SANTA CRUZ COUNTY -- A ban on residential backyard burning in Santa Cruz and San Mateo counties will be lifted at 8 a.m. Thursday, according to Cal Fire.
The ban, which took effect on May 16, prohibited residential burning of dry natural vegetation within the boundaries of Cal Fire's CZU unit, which covers the two counties.
Residents who wish to burn after the ban is lifted are required to obtain burn permits through their local air resources district and verify that it is a permissive burn day before burning.
Burns will be prohibited when weather and fuel moisture conditions are unfavorable.
Burned vegetation must originate from the property where the burn takes place. According to Cal Fire's website, all outdoor burning must be conducted in a way that prevents the smoke from creating a smoke nuisance, and vegetation should be dry and loosely packed.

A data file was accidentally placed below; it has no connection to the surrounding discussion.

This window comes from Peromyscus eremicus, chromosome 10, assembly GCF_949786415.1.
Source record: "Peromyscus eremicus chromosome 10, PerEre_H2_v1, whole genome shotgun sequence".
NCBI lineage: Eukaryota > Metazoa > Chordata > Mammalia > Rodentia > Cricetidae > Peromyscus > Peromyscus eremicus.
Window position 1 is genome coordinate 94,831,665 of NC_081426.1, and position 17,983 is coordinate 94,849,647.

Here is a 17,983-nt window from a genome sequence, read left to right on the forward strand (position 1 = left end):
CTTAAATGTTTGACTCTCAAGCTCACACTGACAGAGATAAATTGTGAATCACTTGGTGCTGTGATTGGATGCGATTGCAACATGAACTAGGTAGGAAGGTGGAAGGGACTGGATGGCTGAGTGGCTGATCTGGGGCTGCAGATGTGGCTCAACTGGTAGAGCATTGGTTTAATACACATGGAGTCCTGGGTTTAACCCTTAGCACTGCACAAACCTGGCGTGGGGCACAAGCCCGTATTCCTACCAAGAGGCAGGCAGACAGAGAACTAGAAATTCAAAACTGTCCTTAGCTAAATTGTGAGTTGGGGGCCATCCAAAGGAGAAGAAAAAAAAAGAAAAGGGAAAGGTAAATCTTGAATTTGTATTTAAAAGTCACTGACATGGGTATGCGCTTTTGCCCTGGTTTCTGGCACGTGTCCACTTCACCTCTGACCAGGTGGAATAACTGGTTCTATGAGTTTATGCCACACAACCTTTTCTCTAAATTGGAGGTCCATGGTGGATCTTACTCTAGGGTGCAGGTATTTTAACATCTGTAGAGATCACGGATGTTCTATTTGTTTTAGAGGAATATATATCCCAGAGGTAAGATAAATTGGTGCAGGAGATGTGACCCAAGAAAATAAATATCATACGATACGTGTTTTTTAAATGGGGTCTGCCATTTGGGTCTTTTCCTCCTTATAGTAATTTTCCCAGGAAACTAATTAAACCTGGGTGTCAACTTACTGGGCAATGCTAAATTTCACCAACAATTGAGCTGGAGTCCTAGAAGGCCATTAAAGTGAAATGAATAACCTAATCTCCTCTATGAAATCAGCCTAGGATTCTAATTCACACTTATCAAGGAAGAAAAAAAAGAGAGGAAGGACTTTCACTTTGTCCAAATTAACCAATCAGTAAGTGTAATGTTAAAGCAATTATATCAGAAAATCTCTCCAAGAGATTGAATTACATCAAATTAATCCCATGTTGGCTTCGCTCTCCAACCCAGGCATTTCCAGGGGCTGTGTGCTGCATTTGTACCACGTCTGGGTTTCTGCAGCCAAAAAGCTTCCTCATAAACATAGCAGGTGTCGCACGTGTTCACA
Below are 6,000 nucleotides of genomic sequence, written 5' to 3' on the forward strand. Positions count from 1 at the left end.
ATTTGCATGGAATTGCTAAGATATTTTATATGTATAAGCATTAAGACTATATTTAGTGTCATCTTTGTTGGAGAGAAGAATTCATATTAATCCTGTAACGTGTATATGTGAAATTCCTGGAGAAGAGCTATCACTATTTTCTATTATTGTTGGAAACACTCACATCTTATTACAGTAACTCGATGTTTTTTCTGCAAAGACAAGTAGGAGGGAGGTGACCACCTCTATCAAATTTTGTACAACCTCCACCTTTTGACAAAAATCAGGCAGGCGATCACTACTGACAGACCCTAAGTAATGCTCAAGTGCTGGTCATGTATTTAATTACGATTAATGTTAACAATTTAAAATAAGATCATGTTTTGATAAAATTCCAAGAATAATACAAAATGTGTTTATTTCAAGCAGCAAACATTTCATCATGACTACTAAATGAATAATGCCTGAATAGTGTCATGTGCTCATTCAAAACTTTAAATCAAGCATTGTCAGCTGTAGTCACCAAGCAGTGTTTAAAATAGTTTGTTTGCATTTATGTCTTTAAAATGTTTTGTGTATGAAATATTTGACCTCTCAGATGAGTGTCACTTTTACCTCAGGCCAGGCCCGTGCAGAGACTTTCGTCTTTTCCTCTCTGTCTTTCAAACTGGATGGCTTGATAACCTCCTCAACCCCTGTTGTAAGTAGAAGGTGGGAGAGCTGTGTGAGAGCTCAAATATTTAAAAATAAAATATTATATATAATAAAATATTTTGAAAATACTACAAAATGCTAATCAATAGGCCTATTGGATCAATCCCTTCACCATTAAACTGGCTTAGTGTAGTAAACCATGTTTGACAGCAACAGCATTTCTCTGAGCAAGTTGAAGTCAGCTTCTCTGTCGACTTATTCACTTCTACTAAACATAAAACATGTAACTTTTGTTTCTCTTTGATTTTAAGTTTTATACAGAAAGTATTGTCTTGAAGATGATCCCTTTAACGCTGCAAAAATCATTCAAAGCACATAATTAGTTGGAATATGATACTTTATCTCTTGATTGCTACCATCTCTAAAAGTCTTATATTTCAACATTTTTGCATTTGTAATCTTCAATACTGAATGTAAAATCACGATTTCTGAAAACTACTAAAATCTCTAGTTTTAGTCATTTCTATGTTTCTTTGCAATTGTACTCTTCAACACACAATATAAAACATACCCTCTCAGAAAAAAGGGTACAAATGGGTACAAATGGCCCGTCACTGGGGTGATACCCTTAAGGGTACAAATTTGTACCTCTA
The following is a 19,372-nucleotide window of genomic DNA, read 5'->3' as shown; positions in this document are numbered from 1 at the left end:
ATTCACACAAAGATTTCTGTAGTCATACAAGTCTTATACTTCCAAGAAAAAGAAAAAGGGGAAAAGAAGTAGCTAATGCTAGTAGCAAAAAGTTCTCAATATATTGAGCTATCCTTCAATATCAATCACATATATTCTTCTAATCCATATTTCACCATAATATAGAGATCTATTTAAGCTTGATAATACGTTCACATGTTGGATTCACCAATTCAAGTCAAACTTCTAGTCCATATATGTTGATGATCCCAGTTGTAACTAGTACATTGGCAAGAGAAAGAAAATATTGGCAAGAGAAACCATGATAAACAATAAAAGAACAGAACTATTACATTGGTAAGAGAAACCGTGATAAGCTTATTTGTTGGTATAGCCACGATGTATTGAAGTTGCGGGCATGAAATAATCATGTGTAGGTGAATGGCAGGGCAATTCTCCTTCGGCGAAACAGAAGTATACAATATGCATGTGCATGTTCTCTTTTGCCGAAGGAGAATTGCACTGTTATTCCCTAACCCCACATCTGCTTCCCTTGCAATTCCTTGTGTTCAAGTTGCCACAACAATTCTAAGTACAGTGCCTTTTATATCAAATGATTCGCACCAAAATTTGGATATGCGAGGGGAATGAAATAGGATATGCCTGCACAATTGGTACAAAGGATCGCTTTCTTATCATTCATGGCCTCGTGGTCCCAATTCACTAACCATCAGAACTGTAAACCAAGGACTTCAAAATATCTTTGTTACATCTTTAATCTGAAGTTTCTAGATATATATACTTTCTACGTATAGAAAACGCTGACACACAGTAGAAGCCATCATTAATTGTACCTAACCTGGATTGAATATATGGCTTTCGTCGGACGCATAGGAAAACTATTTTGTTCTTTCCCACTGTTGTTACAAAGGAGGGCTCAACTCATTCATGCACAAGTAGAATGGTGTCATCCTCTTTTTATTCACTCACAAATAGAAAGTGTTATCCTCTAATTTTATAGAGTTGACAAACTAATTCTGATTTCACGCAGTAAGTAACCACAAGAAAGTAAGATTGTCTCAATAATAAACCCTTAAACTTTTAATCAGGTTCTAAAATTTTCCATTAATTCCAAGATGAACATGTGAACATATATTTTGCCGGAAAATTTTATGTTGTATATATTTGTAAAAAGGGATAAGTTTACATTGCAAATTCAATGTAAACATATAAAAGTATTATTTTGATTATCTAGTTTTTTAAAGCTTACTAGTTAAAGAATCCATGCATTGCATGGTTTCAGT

Fires are to be no more than 4 feet in diameter with all flammable material cleared 10 feet from the edge of the burn pile.
No fires are to be left unattended and a water supply is required to be close to the burn site.
Cal Fire also recommends on its burn permit website that burns take place from 10 a.m. to 3 p.m. when smoke dispersion is best, but residents should check local requirements for permitted burning hours.
Burning is not the safest or cleanest means for disposing of vegetative waste.
Cal Fire's recommended alternatives to burning include composting, mulching and natural decomposition. Many municipal landfills and GreenWaste centers also accept yard trimmings.
Residents may contact their local solid waste departments to learn how to recycle their yard trimmings.
For more information on burn permits and to verify if it is a permissive burn day, people can visit https://www.mbard.org/open-burning for Santa Cruz County and https://www.baaqmd.gov/permits/open- burn for San Mateo County.
for more features.